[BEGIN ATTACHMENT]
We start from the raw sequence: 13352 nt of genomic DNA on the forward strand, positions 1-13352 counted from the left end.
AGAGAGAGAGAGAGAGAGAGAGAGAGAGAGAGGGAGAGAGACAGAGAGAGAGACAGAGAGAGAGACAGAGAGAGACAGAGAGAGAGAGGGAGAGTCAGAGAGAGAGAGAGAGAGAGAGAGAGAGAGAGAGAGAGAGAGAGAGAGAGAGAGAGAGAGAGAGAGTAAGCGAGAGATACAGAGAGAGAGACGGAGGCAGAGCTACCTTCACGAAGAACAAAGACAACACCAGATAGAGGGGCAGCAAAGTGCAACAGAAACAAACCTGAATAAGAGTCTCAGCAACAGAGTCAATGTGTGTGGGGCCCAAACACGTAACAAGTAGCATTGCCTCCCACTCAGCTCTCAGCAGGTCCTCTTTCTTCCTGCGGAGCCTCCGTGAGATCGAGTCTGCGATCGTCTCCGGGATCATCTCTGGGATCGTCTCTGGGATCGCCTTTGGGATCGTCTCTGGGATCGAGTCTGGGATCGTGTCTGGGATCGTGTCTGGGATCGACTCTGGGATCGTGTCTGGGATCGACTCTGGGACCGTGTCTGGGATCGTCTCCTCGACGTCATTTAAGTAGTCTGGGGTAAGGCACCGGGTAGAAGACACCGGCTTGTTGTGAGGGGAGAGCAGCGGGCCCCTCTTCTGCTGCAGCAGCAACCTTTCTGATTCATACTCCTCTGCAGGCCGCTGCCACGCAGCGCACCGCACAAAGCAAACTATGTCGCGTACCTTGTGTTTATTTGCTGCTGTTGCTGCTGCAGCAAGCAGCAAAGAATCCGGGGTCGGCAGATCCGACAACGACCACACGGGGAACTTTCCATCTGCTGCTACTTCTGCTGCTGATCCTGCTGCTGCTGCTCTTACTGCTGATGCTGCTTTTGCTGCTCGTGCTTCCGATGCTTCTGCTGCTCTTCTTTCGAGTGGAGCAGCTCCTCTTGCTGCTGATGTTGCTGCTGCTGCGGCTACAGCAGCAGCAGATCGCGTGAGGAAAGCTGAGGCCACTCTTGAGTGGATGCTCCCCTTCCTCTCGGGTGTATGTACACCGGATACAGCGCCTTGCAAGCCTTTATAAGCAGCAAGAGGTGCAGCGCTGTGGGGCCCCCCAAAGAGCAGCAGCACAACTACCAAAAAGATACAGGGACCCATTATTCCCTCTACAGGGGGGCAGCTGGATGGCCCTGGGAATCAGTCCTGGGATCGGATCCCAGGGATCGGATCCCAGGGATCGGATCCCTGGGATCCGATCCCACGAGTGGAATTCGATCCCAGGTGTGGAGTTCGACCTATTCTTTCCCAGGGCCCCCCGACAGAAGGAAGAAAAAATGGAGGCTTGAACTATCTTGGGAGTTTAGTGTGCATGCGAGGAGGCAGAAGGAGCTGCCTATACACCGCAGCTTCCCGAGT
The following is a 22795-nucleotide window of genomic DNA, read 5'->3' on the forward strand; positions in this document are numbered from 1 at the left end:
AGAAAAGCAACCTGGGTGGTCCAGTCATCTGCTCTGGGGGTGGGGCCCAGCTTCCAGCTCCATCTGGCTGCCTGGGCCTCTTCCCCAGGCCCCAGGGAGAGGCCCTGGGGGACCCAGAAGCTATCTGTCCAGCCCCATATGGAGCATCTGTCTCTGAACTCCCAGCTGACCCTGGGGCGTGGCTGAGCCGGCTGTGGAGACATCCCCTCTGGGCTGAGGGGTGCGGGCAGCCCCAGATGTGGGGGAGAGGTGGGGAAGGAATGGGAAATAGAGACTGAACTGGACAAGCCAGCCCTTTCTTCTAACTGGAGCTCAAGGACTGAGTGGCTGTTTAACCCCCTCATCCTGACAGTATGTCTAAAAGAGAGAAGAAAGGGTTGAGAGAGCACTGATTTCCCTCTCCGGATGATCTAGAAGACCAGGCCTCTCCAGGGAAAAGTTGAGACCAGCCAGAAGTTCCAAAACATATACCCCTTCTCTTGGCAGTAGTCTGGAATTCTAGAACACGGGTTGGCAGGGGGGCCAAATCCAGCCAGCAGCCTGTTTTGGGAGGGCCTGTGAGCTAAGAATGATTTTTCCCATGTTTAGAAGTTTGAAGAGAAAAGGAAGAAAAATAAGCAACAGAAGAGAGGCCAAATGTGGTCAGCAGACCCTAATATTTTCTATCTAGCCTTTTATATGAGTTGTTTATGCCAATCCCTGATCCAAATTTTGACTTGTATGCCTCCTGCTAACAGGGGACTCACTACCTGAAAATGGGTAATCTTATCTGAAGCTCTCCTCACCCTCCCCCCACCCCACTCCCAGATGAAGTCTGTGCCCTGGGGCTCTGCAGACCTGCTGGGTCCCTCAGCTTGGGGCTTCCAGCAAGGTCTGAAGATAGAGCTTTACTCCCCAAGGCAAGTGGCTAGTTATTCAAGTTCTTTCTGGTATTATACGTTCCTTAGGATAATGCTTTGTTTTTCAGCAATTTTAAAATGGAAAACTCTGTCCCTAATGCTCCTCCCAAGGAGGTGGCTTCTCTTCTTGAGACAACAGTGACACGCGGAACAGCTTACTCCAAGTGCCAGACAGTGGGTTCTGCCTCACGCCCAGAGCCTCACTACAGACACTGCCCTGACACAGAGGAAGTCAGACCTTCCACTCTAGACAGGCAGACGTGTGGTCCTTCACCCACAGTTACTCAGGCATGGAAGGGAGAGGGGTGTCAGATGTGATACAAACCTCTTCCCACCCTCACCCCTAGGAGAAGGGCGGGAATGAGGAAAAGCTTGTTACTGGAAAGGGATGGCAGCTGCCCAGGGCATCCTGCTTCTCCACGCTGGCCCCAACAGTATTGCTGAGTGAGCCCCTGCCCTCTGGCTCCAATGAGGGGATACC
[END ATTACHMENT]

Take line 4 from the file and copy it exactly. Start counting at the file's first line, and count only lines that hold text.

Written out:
AGAAAAGCAACCTGGGTGGTCCAGTCATCTGCTCTGGGGGTGGGGCCCAGCTTCCAGCTCCATCTGGCTGCCTGGGCCTCTTCCCCAGGCCCCAGGGAGAGGCCCTGGGGGACCCAGAAGCTATCTGTCCAGCCCCATATGGAGCATCTGTCTCTGAACTCCCAGCTGACCCTGGGGCGTGGCTGAGCCGGCTGTGGAGACATCCCCTCTGGGCTGAGGGGTGCGGGCAGCCCCAGATGTGGGGGAGAGGTGGGGAAGGAATGGGAAATAGAGACTGAACTGGACAAGCCAGCCCTTTCTTCTAACTGGAGCTCAAGGACTGAGTGGCTGTTTAACCCCCTCATCCTGACAGTATGTCTAAAAGAGAGAAGAAAGGGTTGAGAGAGCACTGATTTCCCTCTCCGGATGATCTAGAAGACCAGGCCTCTCCAGGGAAAAGTTGAGACCAGCCAGAAGTTCCAAAACATATACCCCTTCTCTTGGCAGTAGTCTGGAATTCTAGAACACGGGTTGGCAGGGGGGCCAAATCCAGCCAGCAGCCTGTTTTGGGAGGGCCTGTGAGCTAAGAATGATTTTTCCCATGTTTAGAAGTTTGAAGAGAAAAGGAAGAAAAATAAGCAACAGAAGAGAGGCCAAATGTGGTCAGCAGACCCTAATATTTTCTATCTAGCCTTTTATATGAGTTGTTTATGCCAATCCCTGATCCAAATTTTGACTTGTATGCCTCCTGCTAACAGGGGACTCACTACCTGAAAATGGGTAATCTTATCTGAAGCTCTCCTCACCCTCCCCCCACCCCACTCCCAGATGAAGTCTGTGCCCTGGGGCTCTGCAGACCTGCTGGGTCCCTCAGCTTGGGGCTTCCAGCAAGGTCTGAAGATAGAGCTTTACTCCCCAAGGCAAGTGGCTAGTTATTCAAGTTCTTTCTGGTATTATACGTTCCTTAGGATAATGCTTTGTTTTTCAGCAATTTTAAAATGGAAAACTCTGTCCCTAATGCTCCTCCCAAGGAGGTGGCTTCTCTTCTTGAGACAACAGTGACACGCGGAACAGCTTACTCCAAGTGCCAGACAGTGGGTTCTGCCTCACGCCCAGAGCCTCACTACAGACACTGCCCTGACACAGAGGAAGTCAGACCTTCCACTCTAGACAGGCAGACGTGTGGTCCTTCACCCACAGTTACTCAGGCATGGAAGGGAGAGGGGTGTCAGATGTGATACAAACCTCTTCCCACCCTCACCCCTAGGAGAAGGGCGGGAATGAGGAAAAGCTTGTTACTGGAAAGGGATGGCAGCTGCCCAGGGCATCCTGCTTCTCCACGCTGGCCCCAACAGTATTGCTGAGTGAGCCCCTGCCCTCTGGCTCCAATGAGGGGATACC